Posted By Thomas Marino on 08 Jul 2010 08:36 AM
I have a restaurant job that we finished in October that had some existing Uba Tuba granite bar tops that wre to stay in place. There are two old field joints that looked 'ugly' and the GC just filled them with clear silicone. We have now been asked to repair these seams as the bar patrons have dug out all the silicone with forks etc and now the seams look even worse.
My initial thought wa to clean out the seams and use Intega adhesive to fill the joint level and make a somewhat 'patron proof' repair.
Am I on the right track with my thoughts??
Is Integra the best product to use??
What is the best method to remove the old silicone in the joints??
Tom in PA
I just did this job:
There are four nasty silicone joints, three are visible. Your repair depends on the thickness of the joints. I was able to get my thin-blade Japanese saw between these. You want to remove as much silicone and contamination as possible, then flood the joints with your solvent of choice, I perfer acetone.
I double taped each side of the joint so you can screed off excess without worrying about too much shrinkage. Push the adhesive into the joints with a razorblade. When the methylmethacrylate sets up, peel the tape and scrape the joint with a perpendicular razorblade. Resist the urge to cut the excess, you'll pull adhesive from the joint.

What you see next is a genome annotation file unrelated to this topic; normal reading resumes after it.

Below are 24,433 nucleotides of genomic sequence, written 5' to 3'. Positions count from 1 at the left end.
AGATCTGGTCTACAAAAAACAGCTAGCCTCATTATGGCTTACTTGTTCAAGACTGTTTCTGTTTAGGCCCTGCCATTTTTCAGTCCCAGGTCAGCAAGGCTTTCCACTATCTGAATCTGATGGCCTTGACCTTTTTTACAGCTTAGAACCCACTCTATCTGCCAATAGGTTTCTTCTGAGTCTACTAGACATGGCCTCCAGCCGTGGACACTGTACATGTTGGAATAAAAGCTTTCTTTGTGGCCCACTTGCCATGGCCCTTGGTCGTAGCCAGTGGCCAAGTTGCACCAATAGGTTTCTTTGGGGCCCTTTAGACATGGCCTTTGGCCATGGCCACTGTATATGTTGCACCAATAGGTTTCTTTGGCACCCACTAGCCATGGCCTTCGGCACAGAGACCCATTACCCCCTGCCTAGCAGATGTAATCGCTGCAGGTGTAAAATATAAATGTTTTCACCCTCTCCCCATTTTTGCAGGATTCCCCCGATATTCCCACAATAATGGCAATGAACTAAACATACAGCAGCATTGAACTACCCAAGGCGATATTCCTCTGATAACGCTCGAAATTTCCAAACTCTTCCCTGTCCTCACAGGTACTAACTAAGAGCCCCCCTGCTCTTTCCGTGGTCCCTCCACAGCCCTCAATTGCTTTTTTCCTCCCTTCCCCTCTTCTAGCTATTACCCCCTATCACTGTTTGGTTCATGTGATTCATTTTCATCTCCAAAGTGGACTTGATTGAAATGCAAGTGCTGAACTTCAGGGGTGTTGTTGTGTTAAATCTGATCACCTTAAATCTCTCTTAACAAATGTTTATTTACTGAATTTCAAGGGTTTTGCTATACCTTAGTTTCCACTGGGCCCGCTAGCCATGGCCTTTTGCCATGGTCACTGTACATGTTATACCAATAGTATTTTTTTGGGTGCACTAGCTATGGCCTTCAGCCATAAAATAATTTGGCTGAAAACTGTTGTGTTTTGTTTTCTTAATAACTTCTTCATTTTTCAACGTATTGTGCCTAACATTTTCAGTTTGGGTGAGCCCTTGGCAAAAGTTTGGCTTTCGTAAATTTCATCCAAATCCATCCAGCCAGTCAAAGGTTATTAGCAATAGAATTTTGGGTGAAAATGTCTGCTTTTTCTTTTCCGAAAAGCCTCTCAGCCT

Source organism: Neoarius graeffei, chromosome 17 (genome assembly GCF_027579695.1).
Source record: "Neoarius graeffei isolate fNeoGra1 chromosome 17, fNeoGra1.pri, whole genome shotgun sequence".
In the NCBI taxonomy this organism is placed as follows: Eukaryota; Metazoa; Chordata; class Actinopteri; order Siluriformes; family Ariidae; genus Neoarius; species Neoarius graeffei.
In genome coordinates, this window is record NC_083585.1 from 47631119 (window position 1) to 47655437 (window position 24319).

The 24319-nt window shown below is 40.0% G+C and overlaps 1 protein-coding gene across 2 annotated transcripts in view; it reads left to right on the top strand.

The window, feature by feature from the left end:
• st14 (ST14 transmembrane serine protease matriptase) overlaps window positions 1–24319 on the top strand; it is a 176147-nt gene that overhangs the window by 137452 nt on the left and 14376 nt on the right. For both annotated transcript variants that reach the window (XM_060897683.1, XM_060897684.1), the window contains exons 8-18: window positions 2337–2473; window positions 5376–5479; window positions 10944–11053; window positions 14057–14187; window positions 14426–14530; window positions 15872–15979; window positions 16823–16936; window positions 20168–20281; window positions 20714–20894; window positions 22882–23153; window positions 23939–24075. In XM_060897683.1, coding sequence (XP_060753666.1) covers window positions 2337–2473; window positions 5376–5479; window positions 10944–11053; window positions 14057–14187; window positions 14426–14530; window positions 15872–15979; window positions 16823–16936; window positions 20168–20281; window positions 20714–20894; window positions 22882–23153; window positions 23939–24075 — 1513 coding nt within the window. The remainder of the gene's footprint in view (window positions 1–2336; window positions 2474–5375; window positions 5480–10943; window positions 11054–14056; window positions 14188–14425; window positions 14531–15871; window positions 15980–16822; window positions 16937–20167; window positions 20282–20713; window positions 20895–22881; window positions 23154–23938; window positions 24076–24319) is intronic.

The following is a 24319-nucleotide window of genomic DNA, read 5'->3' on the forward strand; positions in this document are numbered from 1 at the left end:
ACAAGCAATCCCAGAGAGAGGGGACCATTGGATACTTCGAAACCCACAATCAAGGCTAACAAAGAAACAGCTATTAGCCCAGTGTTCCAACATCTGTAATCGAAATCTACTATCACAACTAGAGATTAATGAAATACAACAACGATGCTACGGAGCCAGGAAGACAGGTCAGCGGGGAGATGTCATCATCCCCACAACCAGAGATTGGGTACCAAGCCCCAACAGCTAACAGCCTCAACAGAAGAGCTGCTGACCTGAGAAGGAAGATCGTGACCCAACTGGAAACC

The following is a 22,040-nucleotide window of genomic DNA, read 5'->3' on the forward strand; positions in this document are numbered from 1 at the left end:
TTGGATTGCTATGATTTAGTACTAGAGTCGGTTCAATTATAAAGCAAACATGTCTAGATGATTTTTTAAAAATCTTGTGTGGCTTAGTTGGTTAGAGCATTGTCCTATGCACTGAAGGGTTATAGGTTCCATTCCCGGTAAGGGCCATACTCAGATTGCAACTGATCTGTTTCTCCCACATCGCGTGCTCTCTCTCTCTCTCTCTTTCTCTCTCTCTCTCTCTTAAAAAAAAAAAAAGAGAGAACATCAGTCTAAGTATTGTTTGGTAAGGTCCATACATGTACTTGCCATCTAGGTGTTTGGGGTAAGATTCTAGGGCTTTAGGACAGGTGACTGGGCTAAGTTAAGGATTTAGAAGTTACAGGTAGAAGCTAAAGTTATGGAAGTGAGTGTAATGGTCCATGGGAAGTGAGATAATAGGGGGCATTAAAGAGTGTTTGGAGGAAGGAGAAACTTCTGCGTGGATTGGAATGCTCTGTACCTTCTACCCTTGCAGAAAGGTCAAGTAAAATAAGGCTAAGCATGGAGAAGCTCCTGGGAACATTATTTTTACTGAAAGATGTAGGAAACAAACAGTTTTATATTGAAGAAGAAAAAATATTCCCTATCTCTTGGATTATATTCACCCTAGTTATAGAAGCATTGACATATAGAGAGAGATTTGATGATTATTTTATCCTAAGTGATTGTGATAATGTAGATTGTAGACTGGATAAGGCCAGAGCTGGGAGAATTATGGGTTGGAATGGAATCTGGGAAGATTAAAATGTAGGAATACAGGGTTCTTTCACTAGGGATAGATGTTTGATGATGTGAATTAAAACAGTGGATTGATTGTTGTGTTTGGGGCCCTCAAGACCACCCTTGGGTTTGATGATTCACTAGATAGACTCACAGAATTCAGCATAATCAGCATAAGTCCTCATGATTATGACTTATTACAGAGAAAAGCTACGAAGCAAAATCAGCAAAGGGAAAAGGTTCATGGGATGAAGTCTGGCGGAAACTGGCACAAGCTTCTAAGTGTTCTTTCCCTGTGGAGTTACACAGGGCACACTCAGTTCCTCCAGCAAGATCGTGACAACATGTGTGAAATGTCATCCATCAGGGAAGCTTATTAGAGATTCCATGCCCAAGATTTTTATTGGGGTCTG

If the joints are fat, you'll probably get some air bubbles and the methylmecraylate will be too thick to fill them. Use some super glue and hit it with excellerator. I'd tape again; that excellerator can cause a "bloom" which can be a huge pain to remove from certain granites.
If the joints are tight, you may have to use a water-thin acrylic. I've heard of guys sucking it through the seam with a vacuum, but I haven't tried that yet.
That stuff requires a two hour cure time; bid accordingly.
Scrape the super glue with the perpendicular razorblade and polish with some of Dani's Granite Polish or similar product to get the seam shine to match the top. This may have to be repeated, depending on the fussiness of you or your clients.
The seams could now be top polished, but that takes practice before you do it for pay. Uba Tuba is kinda tricky from what I've been told, but the seams will rival those of solid surface and no one will be digging them out with a fork.
The pictured front sink rail rocked before I redid the joints. It doesn't budge now. Sorry, the "after" pics didn't turn out.